How to Use a Spoliation Letter to Meet the Burden of Proof in a Florida Personal Injury Case
Accidents often occur due to negligence on the part of others involved. When you suffer personal injuries in Orlando, you have the right to hold those at fault accountable in a Florida personal injury claim. However, there is a burden of proof which requires you to show that their negligence was the cause of your injury and the other side may try to either hide or destroy evidence in an attempt to hinder your case. Once we initiate litigation, our Orlando personal injury attorneys can send a spoliation letter to prevent this from happening.
What is “burden of proof” in civil cases?
Negligence is a legal term in civil cases that means failing to act in a reasonable manner, resulting in harm to others. Examples of negligence in personal injury claims include:
- Reckless driving behaviors, such as speeding, running red lights, and driving distracted or impaired, which are a common cause of motor vehicle accidents.
- Failing to properly maintain property, which is a common cause of slips, falls, and other types of premises liability accidents.
- Failing to take safety precautions or post warning of potential dangers, a common cause of construction site and other types of workplace accidents.
Under the Florida Statutes, you have the right to hold negligent parties responsible for damages you suffer through a personal injury lawsuit. However, you have to meet the burden of proof in showing that they were negligent and that their actions are the direct cause of your personal injuries. To meet the burden of proof, our Orlando personal injury attorneys will conduct our own investigation, gathering strong evidence to present before the judge and jury in your case.
What is a spoliation letter/preservation of evidence letter?
“Discovery” happens shortly after your lawsuit is filed and refers to the phase of litigation in which each side shares any evidence they have obtained with the opposing party. Naturally, the defendant (or at-fault party) may be reluctant to reveal anything that could be used against them in court. To ensure this potentially incriminating evidence is preserved, rather than being intentionally or unintentionally lost or destroyed, your attorney will send them a spoliation letter prior to the discovery process.
Also referred to as a ‘preservation of evidence letter’, a spoliation letter requests any evidence relevant to the case be preserved and shared with the plaintiff (you). A spoliation letter specifically asks that the opposing party refrain from any of the following during the case:
- Destroying evidence;
- Failing to disclose evidence;
- Hiding evidence;
- Tampering with evidence in any way.
Once our Orlando personal injury attorneys draft a spoliation letter, we will send it via certified mail to insurance representatives or other at-fault parties involved in your case. This provides proof that they were put on notice to not engage in any of the above actions.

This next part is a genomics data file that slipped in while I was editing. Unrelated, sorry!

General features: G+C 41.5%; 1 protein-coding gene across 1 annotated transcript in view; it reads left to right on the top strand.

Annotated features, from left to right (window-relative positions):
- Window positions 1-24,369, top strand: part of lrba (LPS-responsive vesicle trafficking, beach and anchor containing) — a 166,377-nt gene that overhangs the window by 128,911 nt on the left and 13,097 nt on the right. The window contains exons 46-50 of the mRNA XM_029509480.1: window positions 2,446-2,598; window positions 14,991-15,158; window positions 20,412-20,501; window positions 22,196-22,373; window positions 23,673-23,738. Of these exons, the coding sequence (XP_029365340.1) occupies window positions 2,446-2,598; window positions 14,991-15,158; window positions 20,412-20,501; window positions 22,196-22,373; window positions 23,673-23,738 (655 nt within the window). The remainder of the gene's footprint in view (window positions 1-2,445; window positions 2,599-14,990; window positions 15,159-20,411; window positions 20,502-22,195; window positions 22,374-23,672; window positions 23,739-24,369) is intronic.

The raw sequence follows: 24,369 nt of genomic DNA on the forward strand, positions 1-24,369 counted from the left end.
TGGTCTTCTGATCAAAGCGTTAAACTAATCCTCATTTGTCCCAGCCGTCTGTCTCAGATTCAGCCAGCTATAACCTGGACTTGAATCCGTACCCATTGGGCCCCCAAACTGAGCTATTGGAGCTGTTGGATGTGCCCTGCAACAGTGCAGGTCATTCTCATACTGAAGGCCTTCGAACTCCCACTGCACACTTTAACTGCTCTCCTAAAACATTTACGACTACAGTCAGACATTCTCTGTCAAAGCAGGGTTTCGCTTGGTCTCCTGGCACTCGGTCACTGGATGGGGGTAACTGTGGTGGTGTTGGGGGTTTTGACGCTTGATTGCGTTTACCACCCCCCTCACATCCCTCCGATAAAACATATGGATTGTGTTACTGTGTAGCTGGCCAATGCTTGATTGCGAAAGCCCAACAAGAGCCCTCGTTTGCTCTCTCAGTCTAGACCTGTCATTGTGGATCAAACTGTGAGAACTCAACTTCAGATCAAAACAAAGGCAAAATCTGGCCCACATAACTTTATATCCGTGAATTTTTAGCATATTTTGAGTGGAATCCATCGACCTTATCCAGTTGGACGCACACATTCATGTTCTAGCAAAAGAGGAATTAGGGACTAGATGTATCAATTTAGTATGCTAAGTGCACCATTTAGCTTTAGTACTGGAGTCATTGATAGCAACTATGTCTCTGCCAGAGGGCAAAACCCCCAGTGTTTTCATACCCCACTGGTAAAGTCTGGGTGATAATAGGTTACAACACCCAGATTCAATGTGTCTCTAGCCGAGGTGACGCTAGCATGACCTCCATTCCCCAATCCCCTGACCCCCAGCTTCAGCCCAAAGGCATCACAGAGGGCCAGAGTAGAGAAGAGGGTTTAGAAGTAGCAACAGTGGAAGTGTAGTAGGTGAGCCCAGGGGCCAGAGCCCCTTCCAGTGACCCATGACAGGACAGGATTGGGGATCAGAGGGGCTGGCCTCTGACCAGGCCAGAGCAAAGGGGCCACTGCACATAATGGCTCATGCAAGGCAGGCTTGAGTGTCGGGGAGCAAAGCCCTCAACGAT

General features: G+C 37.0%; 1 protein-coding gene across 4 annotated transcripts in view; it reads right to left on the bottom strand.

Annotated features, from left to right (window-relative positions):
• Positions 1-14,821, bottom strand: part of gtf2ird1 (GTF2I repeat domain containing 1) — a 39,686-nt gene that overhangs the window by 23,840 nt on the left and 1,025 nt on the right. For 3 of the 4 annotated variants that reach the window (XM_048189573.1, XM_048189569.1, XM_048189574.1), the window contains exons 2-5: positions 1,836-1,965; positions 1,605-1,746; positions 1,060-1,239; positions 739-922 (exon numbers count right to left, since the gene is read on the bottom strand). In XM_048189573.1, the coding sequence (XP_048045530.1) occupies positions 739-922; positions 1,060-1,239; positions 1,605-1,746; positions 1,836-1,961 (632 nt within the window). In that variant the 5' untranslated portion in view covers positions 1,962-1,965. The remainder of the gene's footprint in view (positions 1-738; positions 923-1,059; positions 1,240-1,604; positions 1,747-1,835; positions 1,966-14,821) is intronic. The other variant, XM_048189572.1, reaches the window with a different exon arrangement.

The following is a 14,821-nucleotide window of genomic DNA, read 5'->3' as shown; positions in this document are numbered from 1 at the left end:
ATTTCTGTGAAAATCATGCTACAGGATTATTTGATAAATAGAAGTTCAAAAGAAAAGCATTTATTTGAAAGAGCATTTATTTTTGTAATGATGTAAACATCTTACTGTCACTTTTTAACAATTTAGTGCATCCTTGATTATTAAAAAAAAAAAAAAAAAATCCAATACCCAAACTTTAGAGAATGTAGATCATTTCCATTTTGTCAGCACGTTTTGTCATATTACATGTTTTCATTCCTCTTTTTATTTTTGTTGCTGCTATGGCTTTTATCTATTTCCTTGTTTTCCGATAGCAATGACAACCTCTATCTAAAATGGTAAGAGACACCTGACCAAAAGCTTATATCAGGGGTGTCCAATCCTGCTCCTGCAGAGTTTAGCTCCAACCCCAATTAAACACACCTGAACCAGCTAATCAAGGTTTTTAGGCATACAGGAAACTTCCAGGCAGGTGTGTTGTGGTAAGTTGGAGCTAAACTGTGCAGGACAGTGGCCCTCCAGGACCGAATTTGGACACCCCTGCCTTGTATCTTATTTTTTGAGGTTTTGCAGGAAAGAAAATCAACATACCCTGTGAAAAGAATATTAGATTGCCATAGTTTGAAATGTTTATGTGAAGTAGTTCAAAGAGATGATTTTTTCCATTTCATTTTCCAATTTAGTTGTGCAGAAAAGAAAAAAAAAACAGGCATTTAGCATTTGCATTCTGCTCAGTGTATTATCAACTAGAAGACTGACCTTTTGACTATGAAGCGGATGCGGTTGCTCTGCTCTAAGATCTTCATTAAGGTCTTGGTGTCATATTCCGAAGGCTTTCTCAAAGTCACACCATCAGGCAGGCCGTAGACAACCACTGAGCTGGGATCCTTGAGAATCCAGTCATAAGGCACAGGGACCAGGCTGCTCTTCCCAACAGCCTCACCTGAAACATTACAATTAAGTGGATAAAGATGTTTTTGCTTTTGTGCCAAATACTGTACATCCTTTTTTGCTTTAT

How to write a spoliation letter
When accidents resulting in personal injuries happen, one of your first steps should be to contact our experienced Orlando personal injury attorneys. We can advise you on your rights, including time frames for filing a personal injury lawsuit in Florida, while conducting our own investigations, gathering evidence, and protecting you throughout the litigation process. This includes writing a spoliation letter and sending it to the opposing party on your behalf.
A spoliation letter should open with your name, the date the accident happened, a brief description of the damages you suffered, and reference to the current litigation. It should then go into the types of evidence you want preserved and protected. This may be specific or general in nature. The following are examples of evidence in different types of personal injury claims that may included in a spoliation letter:
- In a car, truck, or motorcycle accident claim: Information on the driver’s record, past accidents, and the results of blood or breath alcohol content (BAC) testing done at the scene.
- In a premises liability claim: Information on any prior claims filed against the property owner, maintenance records, and schedules for employees on the date of the accident.
- In a workplace or construction site accident: Information on tools and equipment being used at the time, safety precautions in effect, and any safety violations the company has had in the past.
Other evidence detailed in a spoliation letter includes transcripts of phone calls, emails, and records of other communications. After detailing the types of evidence that should be preserved, a spoliation letter will also detail the consequences if it is withheld, destroyed, or altered in any way. This includes filing a spoliation claim, seeking compensation for damages you may have otherwise been entitled to.
Our Orlando injury attorneys can gather and preserve evidence for your claim
If you suffer personal injuries due to the negligence of others, reach out to the Orlando injury attorneys at Pardy & Rodriguez, PA. We are A Firm Dedicated To You, with over 35 years of combined experience gathering and preserving the evidence needed to help injured victims get full compensation. Contact us online or give us a call to schedule a free consultation today.